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Brine: Rebalancing Board has no firm plans on technicians – media coverage has been disappointing

By Neil Trainis

PUBLISHED: October 10, 2017 | UPDATED: October 10, 2017

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Steve Brine, the minister with responsibility for pharmacy at the Department of Health, has said he is “disappointed” by media coverage of the debate on pharmacy technicians overseeing the supply of medicines and insisted the rebalancing medicines legislation and pharmacy regulation programme board has not arrived at any “firm proposals” on the issue.

Brine was quick to defend the rebalancing board, which came under attack last month from the Pharmacists’ Defence Association who described it as a “bunker” which lacks transparency as it examines proposals to give technicians the power to supervise the supply of prescription medicines.

The proposals, pushed forward by a group chaired by England’s chief pharmaceutical officer Keith Ridge and his Scottish counterpart Rose Marie Parr, were revealed in leaked documents, prompting speculation that the rebalancing board is keen on the plans.

Defending the Board, which will consult with pharmacy stakeholders and the public on the plans, Brine told the Pharmacy Business Awards that it had not come to any conclusions on the role of technicians and insisted media coverage of the leaked documents was “not helpful and can cause unnecessary worry.” The next rebalancing board meeting is on October 23.

“I look forward to exploring with the profession further elements of the rebalancing programme, ensuring that the legislative framework is fit to support the role we see for pharmacy professionals in the future, and ensuring that high quality care and continuing improvement remains at the centre of all that we do,” he said.

“I recognise that the sector has undergone a great amount of change, which can be unsettling, but can also present great opportunities. That said I am disappointed by the recent media coverage around the role of pharmacy technicians.

“This is a complex and emotive issue which requires careful consideration. The release of partial discussions is not helpful and can cause unnecessary worry.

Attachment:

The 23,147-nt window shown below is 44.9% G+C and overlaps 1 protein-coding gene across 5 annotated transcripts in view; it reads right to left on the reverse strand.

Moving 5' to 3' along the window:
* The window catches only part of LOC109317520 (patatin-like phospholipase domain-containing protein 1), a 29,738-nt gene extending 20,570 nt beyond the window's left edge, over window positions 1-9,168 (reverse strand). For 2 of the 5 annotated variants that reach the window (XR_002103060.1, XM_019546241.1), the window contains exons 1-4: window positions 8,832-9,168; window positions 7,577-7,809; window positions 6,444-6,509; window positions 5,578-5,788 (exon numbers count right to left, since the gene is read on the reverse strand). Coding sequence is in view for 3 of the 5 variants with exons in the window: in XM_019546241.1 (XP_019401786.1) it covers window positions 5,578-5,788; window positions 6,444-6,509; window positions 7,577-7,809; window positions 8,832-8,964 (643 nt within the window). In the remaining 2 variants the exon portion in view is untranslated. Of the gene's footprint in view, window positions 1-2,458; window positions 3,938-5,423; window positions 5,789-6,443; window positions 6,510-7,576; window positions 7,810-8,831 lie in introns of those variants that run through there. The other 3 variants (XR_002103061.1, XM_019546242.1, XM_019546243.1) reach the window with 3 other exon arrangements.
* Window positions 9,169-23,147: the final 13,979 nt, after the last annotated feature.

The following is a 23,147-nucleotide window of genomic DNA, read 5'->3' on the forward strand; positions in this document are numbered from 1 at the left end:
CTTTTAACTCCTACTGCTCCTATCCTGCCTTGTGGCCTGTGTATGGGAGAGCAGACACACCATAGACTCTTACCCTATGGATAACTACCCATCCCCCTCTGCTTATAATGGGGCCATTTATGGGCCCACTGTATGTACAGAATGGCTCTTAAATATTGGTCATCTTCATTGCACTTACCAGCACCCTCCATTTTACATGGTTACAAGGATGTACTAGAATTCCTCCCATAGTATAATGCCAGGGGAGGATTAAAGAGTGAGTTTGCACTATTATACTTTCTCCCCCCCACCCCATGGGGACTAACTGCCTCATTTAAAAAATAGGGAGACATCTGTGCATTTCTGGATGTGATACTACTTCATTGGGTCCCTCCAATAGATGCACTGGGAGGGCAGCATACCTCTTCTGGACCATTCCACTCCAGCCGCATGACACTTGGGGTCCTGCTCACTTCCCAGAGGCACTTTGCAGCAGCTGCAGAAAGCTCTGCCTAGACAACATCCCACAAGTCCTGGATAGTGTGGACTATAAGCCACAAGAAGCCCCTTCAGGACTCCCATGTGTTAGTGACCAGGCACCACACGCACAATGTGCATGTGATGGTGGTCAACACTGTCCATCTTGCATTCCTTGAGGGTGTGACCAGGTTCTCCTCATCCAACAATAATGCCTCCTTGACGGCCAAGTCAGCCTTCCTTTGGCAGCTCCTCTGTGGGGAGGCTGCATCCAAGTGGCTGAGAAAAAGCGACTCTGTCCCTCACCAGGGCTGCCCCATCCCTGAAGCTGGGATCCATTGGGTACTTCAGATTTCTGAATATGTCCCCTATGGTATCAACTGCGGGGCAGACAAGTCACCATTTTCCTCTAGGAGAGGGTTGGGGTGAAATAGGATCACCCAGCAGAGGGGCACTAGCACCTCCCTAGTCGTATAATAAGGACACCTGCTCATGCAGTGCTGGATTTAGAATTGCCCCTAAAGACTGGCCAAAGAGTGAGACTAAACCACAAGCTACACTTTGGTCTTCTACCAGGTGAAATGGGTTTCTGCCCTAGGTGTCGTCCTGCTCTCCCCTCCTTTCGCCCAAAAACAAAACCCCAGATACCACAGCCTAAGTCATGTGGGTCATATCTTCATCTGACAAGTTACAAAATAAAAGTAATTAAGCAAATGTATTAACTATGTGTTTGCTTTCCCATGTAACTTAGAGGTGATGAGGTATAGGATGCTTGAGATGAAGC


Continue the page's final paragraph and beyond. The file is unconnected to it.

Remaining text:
“To echo comments already made by Jeremy Hunt and others, the rebalancing programme board, whose job it is to advise ministers and the devolved administrations, does not have any firm proposals.

“The Board is continuing to consider the role of registered pharmacy technicians and will consult wider with all pharmacy stakeholders, including many of you in this room, before it settles on a firm set of proposals. Only when the Board have firm proposals will these be sent to me and my ministerial colleagues for consideration.”

Brine added: “If in the future we choose to make legislative changes to current supervision requirements, adequate governance is crucial. This involves a quality systems approach, engaging all those in the profession, and the businesses they work for.

“Other elements of the rebalancing programme reinforce this, strengthening, not weakening, the role of superintendent pharmacists and responsible pharmacists.”

Brine also said progress was being made on the decriminalisation of dispensing errors which has dragged on for years without resolution.

A pharmacist in Northern Ireland who was prosecuted for a dispensing error which led to the death of a patient was recently suspended for seven months by the statutory committee of the Pharmaceutical Society of Northern Ireland (PSNI).

Martin White was found guilty in December last year of giving 67-year-old Ethna Walsh the wrong drugs which led to her death in February 2014. White’s prosecution, in which he was given a four-month prison sentence suspended for two years, was thought to be the first prosecution for a dispensing error in Northern Ireland.

“In terms of addressing some of the barriers to providing a safer, high quality service, you will be well aware of the delays with legislation on dispensing errors in community pharmacy,” Brine said.

“This delay is frustrating but I am pleased to confirm that the community pharmacy dispensing error order has been agreed across government and we are working to lay this before parliament as soon as possible.

“I am similarly committed to commencing consultation on an equivalent set of provisions for hospital pharmacy professionals.”